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How to burn loose incense without charcoal
10-11-2010, 01:02 AM
Post: #1
How to burn loose incense without charcoal
I've noticed a lot of people don't seem to know the way to burn self-lighting incense without charcoal -- even my own local candle shop, the owners don't seem to realize that the stuff is meant to be self-lighting! Self-lighting incense would be stuff like the Anna Riva, Indio and Seven Sisters loose incense that comes in cans.

The real trick is you need to TIGHTLY PACK the powdered incense, so the spark will continue on through the whole sample. A cone is the best shape to make. You can either mold it this way with your hands, or you can use a small paper cone to pack in the powder, then tap/squeeze it out of the cone such that it holds its shape. Then you just light the tip of the cone and as long as it's packed tightly, the sparks will burn all the way down.

Author of Death and Destruction: How To Cast Magic Spells for Vengeance, Harm, &c., The Conjure Cookbook: Making Magic with Oils, Powders and Baths and Voodoo Conjure.
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10-12-2010, 12:45 PM (This post was last modified: 10-12-2010 12:54 PM by Keyumdi.)
Post: #2
RE: How to burn loose incense without charcoal
(10-11-2010 01:02 AM)Talia Wrote:  I've noticed a lot of people don't seem to know the way to burn self-lighting incense without charcoal -- even my own local candle shop, the owners don't seem to realize that the stuff is meant to be self-lighting! Self-lighting incense would be stuff like the Anna Riva, Indio and Seven Sisters loose incense that comes in cans.

The real trick is you need to TIGHTLY PACK the powdered incense, so the spark will continue on through the whole sample. A cone is the best shape to make. You can either mold it this way with your hands, or you can use a small paper cone to pack in the powder, then tap/squeeze it out of the cone such that it holds its shape. Then you just light the tip of the cone and as long as it's packed tightly, the sparks will burn all the way down.

Yes, thank you. I needed to know this. Big Grin
(10-11-2010 01:02 AM)Talia Wrote:  I've noticed a lot of people don't seem to know the way to burn self-lighting incense without charcoal -- even my own local candle shop, the owners don't seem to realize that the stuff is meant to be self-lighting! Self-lighting incense would be stuff like the Anna Riva, Indio and Seven Sisters loose incense that comes in cans.

The real trick is you need to TIGHTLY PACK the powdered incense, so the spark will continue on through the whole sample. A cone is the best shape to make. You can either mold it this way with your hands, or you can use a small paper cone to pack in the powder, then tap/squeeze it out of the cone such that it holds its shape. Then you just light the tip of the cone and as long as it's packed tightly, the sparks will burn all the way down.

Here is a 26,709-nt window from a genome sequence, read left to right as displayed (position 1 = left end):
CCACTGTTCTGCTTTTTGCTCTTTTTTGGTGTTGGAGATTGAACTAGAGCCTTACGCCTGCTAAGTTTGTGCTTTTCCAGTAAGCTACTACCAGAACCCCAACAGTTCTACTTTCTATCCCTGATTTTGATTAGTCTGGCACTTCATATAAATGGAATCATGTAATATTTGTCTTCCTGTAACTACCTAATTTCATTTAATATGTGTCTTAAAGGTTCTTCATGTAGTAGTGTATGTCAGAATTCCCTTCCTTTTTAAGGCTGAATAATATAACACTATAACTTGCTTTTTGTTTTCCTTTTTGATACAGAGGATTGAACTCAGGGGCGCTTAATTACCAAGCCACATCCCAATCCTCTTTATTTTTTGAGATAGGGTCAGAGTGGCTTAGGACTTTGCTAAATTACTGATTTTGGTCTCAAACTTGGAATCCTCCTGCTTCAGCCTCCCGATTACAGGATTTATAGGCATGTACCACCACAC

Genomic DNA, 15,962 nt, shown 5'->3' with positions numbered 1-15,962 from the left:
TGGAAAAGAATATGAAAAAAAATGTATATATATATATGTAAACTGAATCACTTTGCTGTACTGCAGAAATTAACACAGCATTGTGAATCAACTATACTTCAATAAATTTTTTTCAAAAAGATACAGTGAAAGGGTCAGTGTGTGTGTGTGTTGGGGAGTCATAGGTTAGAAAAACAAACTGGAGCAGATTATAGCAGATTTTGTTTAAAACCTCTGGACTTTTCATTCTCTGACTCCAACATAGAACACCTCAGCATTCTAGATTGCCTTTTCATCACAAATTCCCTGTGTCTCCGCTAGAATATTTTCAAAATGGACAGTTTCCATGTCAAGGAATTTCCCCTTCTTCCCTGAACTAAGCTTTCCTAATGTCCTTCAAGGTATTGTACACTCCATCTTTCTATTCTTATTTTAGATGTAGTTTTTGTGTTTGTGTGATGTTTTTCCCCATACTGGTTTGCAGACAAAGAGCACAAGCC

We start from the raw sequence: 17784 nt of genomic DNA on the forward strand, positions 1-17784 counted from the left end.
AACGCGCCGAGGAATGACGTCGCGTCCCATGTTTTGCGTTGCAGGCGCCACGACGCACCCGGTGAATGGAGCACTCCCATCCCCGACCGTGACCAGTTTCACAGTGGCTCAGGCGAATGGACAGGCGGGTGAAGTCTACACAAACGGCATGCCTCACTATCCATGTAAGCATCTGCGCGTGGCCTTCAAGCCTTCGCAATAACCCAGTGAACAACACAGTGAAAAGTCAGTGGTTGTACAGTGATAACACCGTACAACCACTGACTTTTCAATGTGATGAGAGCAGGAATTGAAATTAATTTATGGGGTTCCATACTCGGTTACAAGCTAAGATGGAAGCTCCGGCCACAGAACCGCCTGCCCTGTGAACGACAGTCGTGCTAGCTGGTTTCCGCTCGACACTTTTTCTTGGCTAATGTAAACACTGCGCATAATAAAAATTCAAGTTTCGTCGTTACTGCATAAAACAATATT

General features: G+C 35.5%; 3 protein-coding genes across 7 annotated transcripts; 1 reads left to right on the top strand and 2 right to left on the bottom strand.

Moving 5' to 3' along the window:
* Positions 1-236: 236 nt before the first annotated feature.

Yes, thank you. I needed to know this. It works very well, the cone molding. Big Grin
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10-26-2010, 03:26 AM
Post: #3
RE: How to burn loose incense without charcoal
I think India is the biggest manufacturer of incense. I am an Indian house wife and I was in the habit of burning incense using charcoal. Now I realize that charcoal is no longer needed for the purpose. But I failed to understand the expression “tightly pack”. You will find that the self lighting incense already comes tightly packed and I wonder whether it needs to be tightly repacked and kept in another container. I hope that this will be clarified soon.

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10-26-2010, 08:06 AM (This post was last modified: 10-26-2010 08:24 AM by Talia.)
Post: #4
RE: How to burn loose incense without charcoal
Self lighting incense refers to loose incense made with something -- usually saltpeter -- to make it combustible. It sometimes comes tightly packed in the container, but not always; and for these purposes that would only matter if you were burning the entire box at once (that would be a helluva lot of smoke!)

Usually one buys it in a can or a box and only burns a couple spoonfuls at a time.

EDIT: On reflection, i think you are mistaking the word "pack" to mean package or put into a container. That's not what it means here. Here is the dictionary definition of the sense in which I have used it:

Quote:To compress tightly; crowd together.

Hope that helps -- again, though, this only refers to self-lighting incense of the sort often sold to magical practitioners. If you're burning a noncombustible resin incense you still need charcoal to burn it.

Author of Death and Destruction: How To Cast Magic Spells for Vengeance, Harm, &c., The Conjure Cookbook: Making Magic with Oils, Powders and Baths and Voodoo Conjure.
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02-18-2011, 09:36 PM
Post: #5
RE: How to burn loose incense without charcoal
In general, always keep in mind that when you are burning incense you are working with fire, which is both a beautiful gift and a potentially hazardous force that must be treated with care and respect.

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07-28-2011, 07:28 PM
Post: #6
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